With regard to the relevance of similarities between state and federal definitions of hours worked, Morillion is particularly instructive. In concluding that employees' travel time was compensable under state law, we stated that "we do not believe the similarity or differences between the [state and federal] definitions of `hours worked' is dispositive of whether plaintiffs' compulsory travel time is compensable under state law." (Morillion, supra, 22 Cal.4th at p. 590.) The relevant issue in deciding whether the federal standard had been implicitly incorporated was whether state law and the wage order contained an express exemption similar to that found in federal law. (Ibid.)
The absence of language addressing sleep time in Wage Order 4 seriously undermines the notion that the IWC intended to incorporate part 785.22 sotto voce.
In support of its conclusion, the Court of Appeal also opined that there were "sound reasons for permitting an employer who engages an employee to work a 24-hour shift ... to exclude ... eight hours for sleep time .... Most employees would be sleeping for a similar period every day, whether on duty or not, and the compensation provided for the other 16 hours ... ensures that the employees receive an adequate wage." We rejected a nearly identical argument in Morillion. (Morillion, supra, 22 Cal.4th at pp. 587-588 [rejecting the argument that employees would have had to commute anyway].) More importantly, we instructed courts not to "engage in needless policy determinations regarding wage orders the IWC promulgates." (Id. at p. 587.) Judicial review of "`wage orders is properly circumscribed.... "A reviewing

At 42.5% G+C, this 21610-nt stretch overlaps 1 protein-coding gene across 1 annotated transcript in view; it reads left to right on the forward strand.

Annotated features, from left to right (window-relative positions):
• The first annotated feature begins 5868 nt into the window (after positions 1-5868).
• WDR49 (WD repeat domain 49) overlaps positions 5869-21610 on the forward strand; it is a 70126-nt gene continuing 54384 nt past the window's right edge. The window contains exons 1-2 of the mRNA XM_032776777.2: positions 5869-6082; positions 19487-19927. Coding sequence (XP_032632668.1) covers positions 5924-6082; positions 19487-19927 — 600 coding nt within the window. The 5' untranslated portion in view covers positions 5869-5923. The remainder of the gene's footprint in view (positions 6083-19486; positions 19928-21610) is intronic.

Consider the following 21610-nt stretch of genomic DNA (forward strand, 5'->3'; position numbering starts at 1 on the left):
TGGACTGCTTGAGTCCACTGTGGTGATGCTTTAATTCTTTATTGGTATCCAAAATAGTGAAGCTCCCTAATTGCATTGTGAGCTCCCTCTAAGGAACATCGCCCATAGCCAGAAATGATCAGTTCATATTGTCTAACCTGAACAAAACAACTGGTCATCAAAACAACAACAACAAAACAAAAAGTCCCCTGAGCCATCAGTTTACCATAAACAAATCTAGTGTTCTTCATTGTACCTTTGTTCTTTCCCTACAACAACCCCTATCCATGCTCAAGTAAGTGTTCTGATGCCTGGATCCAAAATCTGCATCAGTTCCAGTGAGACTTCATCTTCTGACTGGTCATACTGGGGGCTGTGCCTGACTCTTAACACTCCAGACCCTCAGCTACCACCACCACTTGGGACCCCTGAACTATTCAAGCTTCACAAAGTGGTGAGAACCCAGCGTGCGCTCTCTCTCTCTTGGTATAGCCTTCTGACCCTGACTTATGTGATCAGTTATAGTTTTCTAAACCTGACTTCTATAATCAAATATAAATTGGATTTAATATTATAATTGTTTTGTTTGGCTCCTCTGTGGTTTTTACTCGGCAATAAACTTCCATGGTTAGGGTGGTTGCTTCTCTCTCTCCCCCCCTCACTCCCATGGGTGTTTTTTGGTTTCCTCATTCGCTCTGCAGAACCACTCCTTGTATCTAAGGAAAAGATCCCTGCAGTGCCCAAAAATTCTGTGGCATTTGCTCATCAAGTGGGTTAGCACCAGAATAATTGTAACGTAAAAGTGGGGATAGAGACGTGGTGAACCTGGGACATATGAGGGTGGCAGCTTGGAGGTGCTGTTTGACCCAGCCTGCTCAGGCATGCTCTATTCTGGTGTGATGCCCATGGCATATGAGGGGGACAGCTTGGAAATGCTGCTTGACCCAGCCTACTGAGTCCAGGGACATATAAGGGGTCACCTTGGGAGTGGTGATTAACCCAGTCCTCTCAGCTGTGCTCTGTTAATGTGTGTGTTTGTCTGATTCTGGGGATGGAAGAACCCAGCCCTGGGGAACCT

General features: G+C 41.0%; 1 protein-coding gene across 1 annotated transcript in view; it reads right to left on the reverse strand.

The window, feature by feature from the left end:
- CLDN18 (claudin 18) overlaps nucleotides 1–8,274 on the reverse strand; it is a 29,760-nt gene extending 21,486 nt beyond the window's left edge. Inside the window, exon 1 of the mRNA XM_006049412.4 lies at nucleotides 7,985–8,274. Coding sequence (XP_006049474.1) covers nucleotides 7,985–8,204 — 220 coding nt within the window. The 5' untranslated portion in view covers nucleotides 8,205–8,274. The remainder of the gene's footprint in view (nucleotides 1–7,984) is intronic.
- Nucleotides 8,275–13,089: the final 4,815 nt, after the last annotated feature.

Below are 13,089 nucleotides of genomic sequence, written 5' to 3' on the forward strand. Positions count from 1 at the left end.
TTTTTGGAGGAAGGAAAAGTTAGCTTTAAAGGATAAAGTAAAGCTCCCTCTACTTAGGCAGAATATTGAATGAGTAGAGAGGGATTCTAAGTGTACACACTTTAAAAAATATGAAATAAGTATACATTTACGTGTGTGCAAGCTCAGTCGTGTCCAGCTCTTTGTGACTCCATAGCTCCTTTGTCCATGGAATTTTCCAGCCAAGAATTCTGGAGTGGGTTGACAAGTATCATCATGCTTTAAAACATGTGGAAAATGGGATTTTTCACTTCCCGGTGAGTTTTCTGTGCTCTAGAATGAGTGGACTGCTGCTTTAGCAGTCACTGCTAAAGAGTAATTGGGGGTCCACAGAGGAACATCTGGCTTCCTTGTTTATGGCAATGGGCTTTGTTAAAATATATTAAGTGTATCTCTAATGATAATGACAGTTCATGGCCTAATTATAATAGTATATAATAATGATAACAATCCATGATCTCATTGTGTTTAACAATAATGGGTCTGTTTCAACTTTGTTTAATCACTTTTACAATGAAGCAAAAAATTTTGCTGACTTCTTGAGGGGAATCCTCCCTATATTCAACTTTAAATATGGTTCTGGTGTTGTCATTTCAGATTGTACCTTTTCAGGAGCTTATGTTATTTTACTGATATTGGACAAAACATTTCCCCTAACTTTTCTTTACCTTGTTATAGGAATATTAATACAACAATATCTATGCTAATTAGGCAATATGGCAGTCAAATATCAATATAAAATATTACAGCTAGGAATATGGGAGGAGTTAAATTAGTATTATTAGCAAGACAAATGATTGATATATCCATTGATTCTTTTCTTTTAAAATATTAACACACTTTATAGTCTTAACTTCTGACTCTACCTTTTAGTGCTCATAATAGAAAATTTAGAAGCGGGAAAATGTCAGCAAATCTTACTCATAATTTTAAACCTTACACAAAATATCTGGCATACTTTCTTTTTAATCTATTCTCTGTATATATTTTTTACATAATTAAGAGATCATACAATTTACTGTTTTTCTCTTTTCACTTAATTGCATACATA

We recognize that the DLSE has, at various times, seemed to approve CPS's policy of excluding sleep time as complying with state law. In 1996, the DLSE began an investigation into CPS's compensation practices. In a 1997 letter to CPS, the acting labor commissioner concluded that the company could, pursuant to a written agreement, exclude sleep time. That position was subsequently and explicitly disavowed, however, in a 1999 letter to CPS from the newly appointed labor commissioner, and again in a 2002 letter to CPS from the DLSE chief counsel. The 1999 and 2002 letters rejected the position taken in the 1997 letter as incorrect and in conflict with established California law, and also dismissed CPS's reliance on federal regulations. CPS subsequently filed an action for declaratory relief against the labor commissioner, who filed a cross-complaint. Before trial, the parties settled and signed a memorandum of understanding (MOU). Pursuant to the MOU, which expired in 2007, CPS adopted its current compensation policy and the labor commissioner took the position that CPS's policy complied with all applicable wage orders.
Cantil-Sakauye, C. J., Werdergar, J., Chin, J., Liu, J., Baxter, J.,